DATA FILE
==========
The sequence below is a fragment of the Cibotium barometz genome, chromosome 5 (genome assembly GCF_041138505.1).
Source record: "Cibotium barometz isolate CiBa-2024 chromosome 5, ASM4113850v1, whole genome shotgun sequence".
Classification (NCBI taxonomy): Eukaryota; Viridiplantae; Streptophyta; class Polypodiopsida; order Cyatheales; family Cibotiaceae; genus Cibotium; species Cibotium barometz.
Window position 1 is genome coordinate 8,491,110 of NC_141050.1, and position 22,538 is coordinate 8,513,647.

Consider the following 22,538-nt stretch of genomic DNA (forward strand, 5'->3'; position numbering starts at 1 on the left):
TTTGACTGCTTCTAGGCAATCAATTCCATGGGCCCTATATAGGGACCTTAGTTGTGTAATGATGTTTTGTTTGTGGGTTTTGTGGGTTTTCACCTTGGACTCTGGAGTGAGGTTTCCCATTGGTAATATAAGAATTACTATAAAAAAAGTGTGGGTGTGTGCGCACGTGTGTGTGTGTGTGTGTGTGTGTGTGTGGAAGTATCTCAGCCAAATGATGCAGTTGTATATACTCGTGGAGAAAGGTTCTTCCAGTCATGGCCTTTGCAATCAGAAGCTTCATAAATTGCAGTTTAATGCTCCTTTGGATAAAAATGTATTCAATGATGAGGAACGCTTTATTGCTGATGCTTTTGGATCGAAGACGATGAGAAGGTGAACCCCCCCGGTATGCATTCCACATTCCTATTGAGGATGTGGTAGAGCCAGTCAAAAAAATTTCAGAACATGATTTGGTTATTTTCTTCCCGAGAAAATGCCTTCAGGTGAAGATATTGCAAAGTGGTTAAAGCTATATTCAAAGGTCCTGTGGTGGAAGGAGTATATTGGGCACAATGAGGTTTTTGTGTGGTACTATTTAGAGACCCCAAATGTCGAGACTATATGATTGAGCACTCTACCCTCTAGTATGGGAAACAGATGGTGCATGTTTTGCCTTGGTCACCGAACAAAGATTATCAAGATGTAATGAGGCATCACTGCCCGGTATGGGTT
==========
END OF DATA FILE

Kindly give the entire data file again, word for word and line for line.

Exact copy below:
The sequence below is a fragment of the Cibotium barometz genome, chromosome 5 (genome assembly GCF_041138505.1).
Source record: "Cibotium barometz isolate CiBa-2024 chromosome 5, ASM4113850v1, whole genome shotgun sequence".
Classification (NCBI taxonomy): Eukaryota; Viridiplantae; Streptophyta; class Polypodiopsida; order Cyatheales; family Cibotiaceae; genus Cibotium; species Cibotium barometz.
Window position 1 is genome coordinate 8,491,110 of NC_141050.1, and position 22,538 is coordinate 8,513,647.

Consider the following 22,538-nt stretch of genomic DNA (forward strand, 5'->3'; position numbering starts at 1 on the left):
TTTGACTGCTTCTAGGCAATCAATTCCATGGGCCCTATATAGGGACCTTAGTTGTGTAATGATGTTTTGTTTGTGGGTTTTGTGGGTTTTCACCTTGGACTCTGGAGTGAGGTTTCCCATTGGTAATATAAGAATTACTATAAAAAAAGTGTGGGTGTGTGCGCACGTGTGTGTGTGTGTGTGTGTGTGTGTGTGGAAGTATCTCAGCCAAATGATGCAGTTGTATATACTCGTGGAGAAAGGTTCTTCCAGTCATGGCCTTTGCAATCAGAAGCTTCATAAATTGCAGTTTAATGCTCCTTTGGATAAAAATGTATTCAATGATGAGGAACGCTTTATTGCTGATGCTTTTGGATCGAAGACGATGAGAAGGTGAACCCCCCCGGTATGCATTCCACATTCCTATTGAGGATGTGGTAGAGCCAGTCAAAAAAATTTCAGAACATGATTTGGTTATTTTCTTCCCGAGAAAATGCCTTCAGGTGAAGATATTGCAAAGTGGTTAAAGCTATATTCAAAGGTCCTGTGGTGGAAGGAGTATATTGGGCACAATGAGGTTTTTGTGTGGTACTATTTAGAGACCCCAAATGTCGAGACTATATGATTGAGCACTCTACCCTCTAGTATGGGAAACAGATGGTGCATGTTTTGCCTTGGTCACCGAACAAAGATTATCAAGATGTAATGAGGCATCACTGCCCGGTATGGGTT